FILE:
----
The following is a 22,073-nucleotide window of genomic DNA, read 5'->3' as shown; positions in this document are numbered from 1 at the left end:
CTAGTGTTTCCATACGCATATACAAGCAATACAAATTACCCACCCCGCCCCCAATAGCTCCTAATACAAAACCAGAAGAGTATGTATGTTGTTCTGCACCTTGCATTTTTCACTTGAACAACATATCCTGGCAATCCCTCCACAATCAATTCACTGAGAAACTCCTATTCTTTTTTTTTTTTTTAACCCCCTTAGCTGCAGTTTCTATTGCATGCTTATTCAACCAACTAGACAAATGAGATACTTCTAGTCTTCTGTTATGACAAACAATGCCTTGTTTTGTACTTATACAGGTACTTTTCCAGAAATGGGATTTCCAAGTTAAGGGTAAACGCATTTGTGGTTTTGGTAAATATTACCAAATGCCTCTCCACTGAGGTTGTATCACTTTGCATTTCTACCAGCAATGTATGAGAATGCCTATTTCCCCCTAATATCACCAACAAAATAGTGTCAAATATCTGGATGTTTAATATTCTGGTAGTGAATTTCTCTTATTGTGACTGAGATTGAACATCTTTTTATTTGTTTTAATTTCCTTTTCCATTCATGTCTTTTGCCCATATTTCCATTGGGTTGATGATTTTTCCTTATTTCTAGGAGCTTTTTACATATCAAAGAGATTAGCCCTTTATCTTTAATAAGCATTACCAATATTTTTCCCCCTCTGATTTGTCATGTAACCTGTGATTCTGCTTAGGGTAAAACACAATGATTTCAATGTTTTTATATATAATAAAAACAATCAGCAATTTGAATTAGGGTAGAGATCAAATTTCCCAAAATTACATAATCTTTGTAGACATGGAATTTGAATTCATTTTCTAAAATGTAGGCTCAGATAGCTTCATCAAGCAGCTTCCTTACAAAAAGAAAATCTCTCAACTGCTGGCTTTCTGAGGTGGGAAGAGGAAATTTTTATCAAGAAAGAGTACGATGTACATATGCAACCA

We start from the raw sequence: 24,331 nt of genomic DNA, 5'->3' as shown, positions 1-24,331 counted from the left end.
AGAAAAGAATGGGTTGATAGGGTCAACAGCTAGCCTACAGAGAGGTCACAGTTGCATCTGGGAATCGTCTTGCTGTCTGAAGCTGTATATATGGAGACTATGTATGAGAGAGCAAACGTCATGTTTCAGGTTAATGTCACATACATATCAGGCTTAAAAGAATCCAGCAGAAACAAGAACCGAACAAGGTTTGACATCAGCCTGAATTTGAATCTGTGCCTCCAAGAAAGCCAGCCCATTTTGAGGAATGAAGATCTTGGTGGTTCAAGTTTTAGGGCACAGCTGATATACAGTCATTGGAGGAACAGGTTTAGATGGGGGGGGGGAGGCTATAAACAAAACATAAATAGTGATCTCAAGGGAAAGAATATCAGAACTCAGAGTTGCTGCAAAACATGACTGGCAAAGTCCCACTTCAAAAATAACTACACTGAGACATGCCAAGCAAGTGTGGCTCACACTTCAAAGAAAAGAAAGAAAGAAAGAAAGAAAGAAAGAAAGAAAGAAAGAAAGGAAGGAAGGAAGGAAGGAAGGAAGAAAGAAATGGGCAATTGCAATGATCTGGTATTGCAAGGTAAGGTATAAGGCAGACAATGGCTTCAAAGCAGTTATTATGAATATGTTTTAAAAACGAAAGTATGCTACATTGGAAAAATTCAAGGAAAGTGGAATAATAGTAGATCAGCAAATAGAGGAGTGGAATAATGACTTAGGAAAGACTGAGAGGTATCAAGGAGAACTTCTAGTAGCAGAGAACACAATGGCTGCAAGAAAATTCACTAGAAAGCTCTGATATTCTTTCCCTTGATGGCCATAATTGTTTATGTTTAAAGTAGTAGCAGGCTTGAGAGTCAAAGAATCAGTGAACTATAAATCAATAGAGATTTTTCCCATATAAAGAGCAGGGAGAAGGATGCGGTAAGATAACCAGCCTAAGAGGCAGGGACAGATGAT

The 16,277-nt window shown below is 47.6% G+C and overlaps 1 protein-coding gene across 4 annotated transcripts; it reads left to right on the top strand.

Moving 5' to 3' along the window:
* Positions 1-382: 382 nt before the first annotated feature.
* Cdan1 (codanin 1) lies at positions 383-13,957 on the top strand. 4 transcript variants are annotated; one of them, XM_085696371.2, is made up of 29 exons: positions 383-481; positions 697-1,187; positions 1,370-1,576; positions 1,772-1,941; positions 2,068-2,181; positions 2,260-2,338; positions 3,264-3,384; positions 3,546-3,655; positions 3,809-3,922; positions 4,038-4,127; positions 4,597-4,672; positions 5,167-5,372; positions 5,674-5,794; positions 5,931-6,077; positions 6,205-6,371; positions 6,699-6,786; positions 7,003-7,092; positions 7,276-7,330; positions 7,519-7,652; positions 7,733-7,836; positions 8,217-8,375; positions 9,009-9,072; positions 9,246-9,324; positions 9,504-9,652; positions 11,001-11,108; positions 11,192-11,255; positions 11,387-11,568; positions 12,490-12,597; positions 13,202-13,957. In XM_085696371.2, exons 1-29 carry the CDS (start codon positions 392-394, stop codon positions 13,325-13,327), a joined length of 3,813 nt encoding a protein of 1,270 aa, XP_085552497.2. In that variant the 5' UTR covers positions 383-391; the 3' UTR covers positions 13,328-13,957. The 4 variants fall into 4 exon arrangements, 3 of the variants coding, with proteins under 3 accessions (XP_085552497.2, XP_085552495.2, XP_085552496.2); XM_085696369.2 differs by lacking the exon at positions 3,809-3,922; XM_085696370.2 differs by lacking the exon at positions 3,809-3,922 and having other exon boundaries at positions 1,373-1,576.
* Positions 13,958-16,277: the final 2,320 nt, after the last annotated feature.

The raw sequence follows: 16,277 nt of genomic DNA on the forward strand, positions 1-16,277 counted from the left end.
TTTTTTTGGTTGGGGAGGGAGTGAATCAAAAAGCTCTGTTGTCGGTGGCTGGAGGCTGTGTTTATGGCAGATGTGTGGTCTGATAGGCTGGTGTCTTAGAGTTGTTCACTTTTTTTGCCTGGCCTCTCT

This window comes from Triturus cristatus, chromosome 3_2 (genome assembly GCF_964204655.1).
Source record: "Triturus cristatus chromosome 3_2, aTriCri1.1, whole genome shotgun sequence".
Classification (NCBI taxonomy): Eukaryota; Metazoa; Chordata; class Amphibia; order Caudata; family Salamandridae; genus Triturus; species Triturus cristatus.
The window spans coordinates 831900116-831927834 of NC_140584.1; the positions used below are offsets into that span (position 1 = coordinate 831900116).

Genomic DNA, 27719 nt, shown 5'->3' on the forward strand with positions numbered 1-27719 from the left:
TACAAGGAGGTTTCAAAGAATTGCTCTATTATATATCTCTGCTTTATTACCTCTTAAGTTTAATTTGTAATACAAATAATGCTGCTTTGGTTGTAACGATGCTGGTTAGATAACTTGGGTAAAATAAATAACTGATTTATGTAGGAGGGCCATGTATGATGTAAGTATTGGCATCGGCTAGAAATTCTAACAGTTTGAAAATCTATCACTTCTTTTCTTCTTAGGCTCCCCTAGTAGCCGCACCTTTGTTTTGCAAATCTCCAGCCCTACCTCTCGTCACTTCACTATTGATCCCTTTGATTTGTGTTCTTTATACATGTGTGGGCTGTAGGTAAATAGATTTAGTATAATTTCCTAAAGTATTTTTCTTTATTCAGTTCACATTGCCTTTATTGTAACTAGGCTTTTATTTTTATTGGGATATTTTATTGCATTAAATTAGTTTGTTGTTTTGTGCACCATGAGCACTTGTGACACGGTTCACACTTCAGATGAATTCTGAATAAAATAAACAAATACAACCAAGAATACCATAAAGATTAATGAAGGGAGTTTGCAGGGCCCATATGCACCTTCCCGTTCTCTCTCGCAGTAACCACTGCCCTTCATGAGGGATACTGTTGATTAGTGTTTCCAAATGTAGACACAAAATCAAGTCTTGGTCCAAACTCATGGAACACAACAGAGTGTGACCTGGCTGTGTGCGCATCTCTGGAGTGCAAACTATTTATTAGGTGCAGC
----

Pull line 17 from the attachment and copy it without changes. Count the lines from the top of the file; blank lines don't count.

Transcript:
TACAAGGAGGTTTCAAAGAATTGCTCTATTATATATCTCTGCTTTATTACCTCTTAAGTTTAATTTGTAATACAAATAATGCTGCTTTGGTTGTAACGATGCTGGTTAGATAACTTGGGTAAAATAAATAACTGATTTATGTAGGAGGGCCATGTATGATGTAAGTATTGGCATCGGCTAGAAATTCTAACAGTTTGAAAATCTATCACTTCTTTTCTTCTTAGGCTCCCCTAGTAGCCGCACCTTTGTTTTGCAAATCTCCAGCCCTACCTCTCGTCACTTCACTATTGATCCCTTTGATTTGTGTTCTTTATACATGTGTGGGCTGTAGGTAAATAGATTTAGTATAATTTCCTAAAGTATTTTTCTTTATTCAGTTCACATTGCCTTTATTGTAACTAGGCTTTTATTTTTATTGGGATATTTTATTGCATTAAATTAGTTTGTTGTTTTGTGCACCATGAGCACTTGTGACACGGTTCACACTTCAGATGAATTCTGAATAAAATAAACAAATACAACCAAGAATACCATAAAGATTAATGAAGGGAGTTTGCAGGGCCCATATGCACCTTCCCGTTCTCTCTCGCAGTAACCACTGCCCTTCATGAGGGATACTGTTGATTAGTGTTTCCAAATGTAGACACAAAATCAAGTCTTGGTCCAAACTCATGGAACACAACAGAGTGTGACCTGGCTGTGTGCGCATCTCTGGAGTGCAAACTATTTATTAGGTGCAGC